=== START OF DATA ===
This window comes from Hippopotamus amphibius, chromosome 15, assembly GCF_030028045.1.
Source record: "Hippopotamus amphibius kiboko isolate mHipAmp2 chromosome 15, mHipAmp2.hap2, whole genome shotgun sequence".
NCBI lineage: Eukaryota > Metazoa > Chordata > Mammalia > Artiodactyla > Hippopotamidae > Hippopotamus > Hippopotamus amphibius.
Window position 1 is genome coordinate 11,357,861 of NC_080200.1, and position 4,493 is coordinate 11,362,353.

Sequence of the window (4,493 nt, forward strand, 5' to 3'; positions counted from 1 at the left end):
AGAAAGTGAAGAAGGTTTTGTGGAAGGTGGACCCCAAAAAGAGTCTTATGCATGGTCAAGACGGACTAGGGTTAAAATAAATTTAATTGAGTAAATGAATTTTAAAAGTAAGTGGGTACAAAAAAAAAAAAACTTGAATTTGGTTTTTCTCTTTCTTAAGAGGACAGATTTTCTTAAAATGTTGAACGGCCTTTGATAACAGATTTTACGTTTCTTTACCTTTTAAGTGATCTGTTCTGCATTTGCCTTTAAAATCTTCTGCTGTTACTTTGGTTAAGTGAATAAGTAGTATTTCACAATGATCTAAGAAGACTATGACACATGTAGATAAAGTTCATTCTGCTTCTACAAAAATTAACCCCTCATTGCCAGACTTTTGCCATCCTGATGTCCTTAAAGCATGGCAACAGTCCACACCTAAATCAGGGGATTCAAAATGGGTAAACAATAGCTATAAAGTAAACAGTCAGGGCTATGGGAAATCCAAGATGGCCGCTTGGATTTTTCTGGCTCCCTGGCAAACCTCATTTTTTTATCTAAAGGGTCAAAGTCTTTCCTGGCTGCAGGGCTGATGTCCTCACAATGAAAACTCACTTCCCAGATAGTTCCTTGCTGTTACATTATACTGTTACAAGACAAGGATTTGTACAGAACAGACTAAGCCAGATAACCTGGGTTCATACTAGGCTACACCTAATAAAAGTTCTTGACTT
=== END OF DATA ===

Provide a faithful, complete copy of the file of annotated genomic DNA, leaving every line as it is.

This window comes from Hippopotamus amphibius, chromosome 15, assembly GCF_030028045.1.
Source record: "Hippopotamus amphibius kiboko isolate mHipAmp2 chromosome 15, mHipAmp2.hap2, whole genome shotgun sequence".
NCBI lineage: Eukaryota > Metazoa > Chordata > Mammalia > Artiodactyla > Hippopotamidae > Hippopotamus > Hippopotamus amphibius.
Window position 1 is genome coordinate 11,357,861 of NC_080200.1, and position 4,493 is coordinate 11,362,353.

Sequence of the window (4,493 nt, forward strand, 5' to 3'; positions counted from 1 at the left end):
AGAAAGTGAAGAAGGTTTTGTGGAAGGTGGACCCCAAAAAGAGTCTTATGCATGGTCAAGACGGACTAGGGTTAAAATAAATTTAATTGAGTAAATGAATTTTAAAAGTAAGTGGGTACAAAAAAAAAAAAACTTGAATTTGGTTTTTCTCTTTCTTAAGAGGACAGATTTTCTTAAAATGTTGAACGGCCTTTGATAACAGATTTTACGTTTCTTTACCTTTTAAGTGATCTGTTCTGCATTTGCCTTTAAAATCTTCTGCTGTTACTTTGGTTAAGTGAATAAGTAGTATTTCACAATGATCTAAGAAGACTATGACACATGTAGATAAAGTTCATTCTGCTTCTACAAAAATTAACCCCTCATTGCCAGACTTTTGCCATCCTGATGTCCTTAAAGCATGGCAACAGTCCACACCTAAATCAGGGGATTCAAAATGGGTAAACAATAGCTATAAAGTAAACAGTCAGGGCTATGGGAAATCCAAGATGGCCGCTTGGATTTTTCTGGCTCCCTGGCAAACCTCATTTTTTTATCTAAAGGGTCAAAGTCTTTCCTGGCTGCAGGGCTGATGTCCTCACAATGAAAACTCACTTCCCAGATAGTTCCTTGCTGTTACATTATACTGTTACAAGACAAGGATTTGTACAGAACAGACTAAGCCAGATAACCTGGGTTCATACTAGGCTACACCTAATAAAAGTTCTTGACTT